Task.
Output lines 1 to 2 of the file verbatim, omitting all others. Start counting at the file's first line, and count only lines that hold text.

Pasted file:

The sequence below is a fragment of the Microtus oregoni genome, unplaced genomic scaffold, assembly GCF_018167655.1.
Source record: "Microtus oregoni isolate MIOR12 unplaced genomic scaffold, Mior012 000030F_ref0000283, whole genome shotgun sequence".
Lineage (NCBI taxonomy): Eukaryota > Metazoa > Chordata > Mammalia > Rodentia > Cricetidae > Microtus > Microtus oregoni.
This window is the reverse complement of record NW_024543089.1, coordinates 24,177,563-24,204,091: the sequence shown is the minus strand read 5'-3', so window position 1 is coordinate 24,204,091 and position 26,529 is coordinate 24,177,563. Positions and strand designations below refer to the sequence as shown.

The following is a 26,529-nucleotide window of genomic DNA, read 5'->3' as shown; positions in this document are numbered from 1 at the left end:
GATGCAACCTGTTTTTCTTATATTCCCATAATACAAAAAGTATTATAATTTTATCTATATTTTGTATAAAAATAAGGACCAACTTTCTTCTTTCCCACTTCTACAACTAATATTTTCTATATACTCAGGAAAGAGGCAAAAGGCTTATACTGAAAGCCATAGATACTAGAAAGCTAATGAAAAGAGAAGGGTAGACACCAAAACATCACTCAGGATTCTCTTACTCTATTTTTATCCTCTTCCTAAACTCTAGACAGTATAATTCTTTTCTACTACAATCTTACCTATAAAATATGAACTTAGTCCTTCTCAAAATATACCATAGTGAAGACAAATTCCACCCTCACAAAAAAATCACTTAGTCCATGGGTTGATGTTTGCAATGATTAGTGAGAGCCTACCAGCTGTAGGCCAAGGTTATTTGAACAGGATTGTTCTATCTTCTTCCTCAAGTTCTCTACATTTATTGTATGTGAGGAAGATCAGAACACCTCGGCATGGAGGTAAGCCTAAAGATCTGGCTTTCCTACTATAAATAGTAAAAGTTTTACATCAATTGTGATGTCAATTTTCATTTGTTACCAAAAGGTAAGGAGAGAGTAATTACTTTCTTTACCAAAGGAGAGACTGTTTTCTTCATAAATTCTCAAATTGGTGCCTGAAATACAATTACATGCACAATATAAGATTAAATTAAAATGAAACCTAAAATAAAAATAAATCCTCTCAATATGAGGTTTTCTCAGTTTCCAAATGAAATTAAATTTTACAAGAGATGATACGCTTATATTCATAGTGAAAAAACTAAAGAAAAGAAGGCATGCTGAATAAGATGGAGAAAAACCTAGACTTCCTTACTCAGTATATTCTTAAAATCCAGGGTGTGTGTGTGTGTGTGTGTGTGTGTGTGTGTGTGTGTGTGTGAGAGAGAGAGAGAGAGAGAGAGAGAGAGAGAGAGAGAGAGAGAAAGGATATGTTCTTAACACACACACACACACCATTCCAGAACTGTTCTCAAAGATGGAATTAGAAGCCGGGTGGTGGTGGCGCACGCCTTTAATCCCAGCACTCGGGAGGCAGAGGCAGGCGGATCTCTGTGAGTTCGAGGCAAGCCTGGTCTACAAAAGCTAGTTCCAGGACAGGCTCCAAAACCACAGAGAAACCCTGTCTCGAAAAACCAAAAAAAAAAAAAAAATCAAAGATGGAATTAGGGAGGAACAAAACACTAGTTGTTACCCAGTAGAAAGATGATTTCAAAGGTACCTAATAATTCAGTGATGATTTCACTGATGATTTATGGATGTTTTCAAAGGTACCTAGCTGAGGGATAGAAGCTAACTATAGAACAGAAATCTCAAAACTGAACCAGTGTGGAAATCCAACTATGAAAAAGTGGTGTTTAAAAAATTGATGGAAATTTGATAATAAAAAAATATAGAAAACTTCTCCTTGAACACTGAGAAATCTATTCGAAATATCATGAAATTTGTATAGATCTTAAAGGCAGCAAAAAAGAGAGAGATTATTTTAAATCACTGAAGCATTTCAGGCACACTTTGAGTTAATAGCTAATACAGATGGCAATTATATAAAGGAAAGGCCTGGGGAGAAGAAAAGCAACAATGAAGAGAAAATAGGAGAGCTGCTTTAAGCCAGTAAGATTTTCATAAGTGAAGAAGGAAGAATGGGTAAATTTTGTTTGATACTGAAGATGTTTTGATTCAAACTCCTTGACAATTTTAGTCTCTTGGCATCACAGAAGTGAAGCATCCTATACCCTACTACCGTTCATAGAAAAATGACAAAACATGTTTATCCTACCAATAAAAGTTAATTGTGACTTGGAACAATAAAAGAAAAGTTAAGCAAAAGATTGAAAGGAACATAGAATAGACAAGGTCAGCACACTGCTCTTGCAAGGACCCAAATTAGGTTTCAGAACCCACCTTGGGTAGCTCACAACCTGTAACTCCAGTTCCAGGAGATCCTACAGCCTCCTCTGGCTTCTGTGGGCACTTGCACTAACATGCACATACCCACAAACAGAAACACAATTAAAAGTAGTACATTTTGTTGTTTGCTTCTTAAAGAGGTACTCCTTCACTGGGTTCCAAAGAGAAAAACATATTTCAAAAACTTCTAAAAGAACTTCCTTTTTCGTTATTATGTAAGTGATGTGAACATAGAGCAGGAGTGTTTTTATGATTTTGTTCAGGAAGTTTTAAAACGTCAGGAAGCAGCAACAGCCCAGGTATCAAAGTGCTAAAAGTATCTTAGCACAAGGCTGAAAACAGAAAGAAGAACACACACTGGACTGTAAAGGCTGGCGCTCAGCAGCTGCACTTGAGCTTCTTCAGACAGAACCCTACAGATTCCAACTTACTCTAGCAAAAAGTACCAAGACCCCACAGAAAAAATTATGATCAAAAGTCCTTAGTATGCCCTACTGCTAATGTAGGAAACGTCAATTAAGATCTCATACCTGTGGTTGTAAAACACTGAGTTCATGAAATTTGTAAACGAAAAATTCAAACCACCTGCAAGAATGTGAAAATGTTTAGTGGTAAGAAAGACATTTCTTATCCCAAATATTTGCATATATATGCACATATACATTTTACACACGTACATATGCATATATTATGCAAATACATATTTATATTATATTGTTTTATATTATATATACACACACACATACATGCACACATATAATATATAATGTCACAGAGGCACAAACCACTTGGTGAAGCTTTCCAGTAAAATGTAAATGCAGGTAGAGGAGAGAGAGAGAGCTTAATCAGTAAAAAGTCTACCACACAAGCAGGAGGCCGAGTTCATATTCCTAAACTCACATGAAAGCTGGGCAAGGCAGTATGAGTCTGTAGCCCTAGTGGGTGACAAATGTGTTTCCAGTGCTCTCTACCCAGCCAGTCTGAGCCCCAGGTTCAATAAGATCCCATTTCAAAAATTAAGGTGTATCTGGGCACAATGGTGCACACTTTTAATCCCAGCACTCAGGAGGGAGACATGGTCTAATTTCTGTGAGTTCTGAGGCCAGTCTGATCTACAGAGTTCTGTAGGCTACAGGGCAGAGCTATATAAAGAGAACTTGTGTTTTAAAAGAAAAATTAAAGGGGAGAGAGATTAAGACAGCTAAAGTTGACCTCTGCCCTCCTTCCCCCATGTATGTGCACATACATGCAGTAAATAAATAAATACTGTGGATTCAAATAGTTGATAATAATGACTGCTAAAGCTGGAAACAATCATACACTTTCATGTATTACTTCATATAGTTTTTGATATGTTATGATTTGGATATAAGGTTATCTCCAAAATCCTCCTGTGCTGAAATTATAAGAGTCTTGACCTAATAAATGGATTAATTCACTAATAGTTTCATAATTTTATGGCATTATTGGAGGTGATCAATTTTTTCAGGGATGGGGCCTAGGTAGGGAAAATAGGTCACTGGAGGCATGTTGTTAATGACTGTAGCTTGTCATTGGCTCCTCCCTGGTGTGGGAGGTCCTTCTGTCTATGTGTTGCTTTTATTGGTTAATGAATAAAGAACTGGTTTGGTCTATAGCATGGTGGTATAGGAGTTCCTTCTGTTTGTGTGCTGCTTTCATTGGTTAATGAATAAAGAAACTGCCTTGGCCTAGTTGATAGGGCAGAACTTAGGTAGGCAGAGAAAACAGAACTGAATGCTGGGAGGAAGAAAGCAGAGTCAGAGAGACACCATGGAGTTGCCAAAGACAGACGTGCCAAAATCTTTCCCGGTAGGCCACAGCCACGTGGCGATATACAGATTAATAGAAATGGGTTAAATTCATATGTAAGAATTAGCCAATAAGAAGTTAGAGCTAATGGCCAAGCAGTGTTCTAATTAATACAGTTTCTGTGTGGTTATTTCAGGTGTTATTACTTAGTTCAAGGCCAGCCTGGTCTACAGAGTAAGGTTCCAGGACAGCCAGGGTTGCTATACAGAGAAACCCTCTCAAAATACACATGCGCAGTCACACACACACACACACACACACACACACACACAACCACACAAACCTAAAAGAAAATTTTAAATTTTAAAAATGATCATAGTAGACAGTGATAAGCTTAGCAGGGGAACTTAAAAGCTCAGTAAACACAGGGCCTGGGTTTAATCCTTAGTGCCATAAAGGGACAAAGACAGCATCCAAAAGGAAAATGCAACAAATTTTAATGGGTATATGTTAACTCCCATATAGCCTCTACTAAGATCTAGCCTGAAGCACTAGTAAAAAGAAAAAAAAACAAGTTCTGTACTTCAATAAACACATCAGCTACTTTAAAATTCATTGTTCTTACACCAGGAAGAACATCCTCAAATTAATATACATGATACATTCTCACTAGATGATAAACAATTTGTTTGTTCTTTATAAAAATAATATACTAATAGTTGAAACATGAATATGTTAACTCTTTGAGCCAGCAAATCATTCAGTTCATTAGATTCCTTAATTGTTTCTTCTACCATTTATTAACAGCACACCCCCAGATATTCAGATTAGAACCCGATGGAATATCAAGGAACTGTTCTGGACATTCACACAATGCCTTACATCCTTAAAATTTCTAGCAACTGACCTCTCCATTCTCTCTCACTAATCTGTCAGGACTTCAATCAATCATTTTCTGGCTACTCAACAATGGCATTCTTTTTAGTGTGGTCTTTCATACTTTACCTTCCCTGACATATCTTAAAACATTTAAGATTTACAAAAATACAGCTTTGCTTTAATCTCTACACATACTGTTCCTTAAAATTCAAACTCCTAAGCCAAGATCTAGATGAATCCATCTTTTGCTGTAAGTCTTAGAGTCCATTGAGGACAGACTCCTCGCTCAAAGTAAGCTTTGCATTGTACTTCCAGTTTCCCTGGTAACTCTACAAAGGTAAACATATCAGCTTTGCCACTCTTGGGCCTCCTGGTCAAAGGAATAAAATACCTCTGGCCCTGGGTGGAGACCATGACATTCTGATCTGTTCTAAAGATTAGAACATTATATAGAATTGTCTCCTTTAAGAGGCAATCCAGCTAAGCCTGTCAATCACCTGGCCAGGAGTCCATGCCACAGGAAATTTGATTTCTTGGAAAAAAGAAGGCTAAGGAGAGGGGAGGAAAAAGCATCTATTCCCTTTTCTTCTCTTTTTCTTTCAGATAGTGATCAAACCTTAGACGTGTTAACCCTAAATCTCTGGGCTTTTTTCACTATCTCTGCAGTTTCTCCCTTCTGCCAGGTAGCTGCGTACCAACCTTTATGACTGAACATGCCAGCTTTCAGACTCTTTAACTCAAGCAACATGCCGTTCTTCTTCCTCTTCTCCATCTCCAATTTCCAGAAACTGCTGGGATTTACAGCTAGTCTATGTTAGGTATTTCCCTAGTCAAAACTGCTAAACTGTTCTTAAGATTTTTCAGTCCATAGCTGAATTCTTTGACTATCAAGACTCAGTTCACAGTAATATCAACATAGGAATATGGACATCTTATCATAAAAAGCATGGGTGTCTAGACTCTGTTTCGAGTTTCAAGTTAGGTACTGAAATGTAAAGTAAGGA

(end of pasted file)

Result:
The sequence below is a fragment of the Microtus oregoni genome, unplaced genomic scaffold, assembly GCF_018167655.1.
Source record: "Microtus oregoni isolate MIOR12 unplaced genomic scaffold, Mior012 000030F_ref0000283, whole genome shotgun sequence".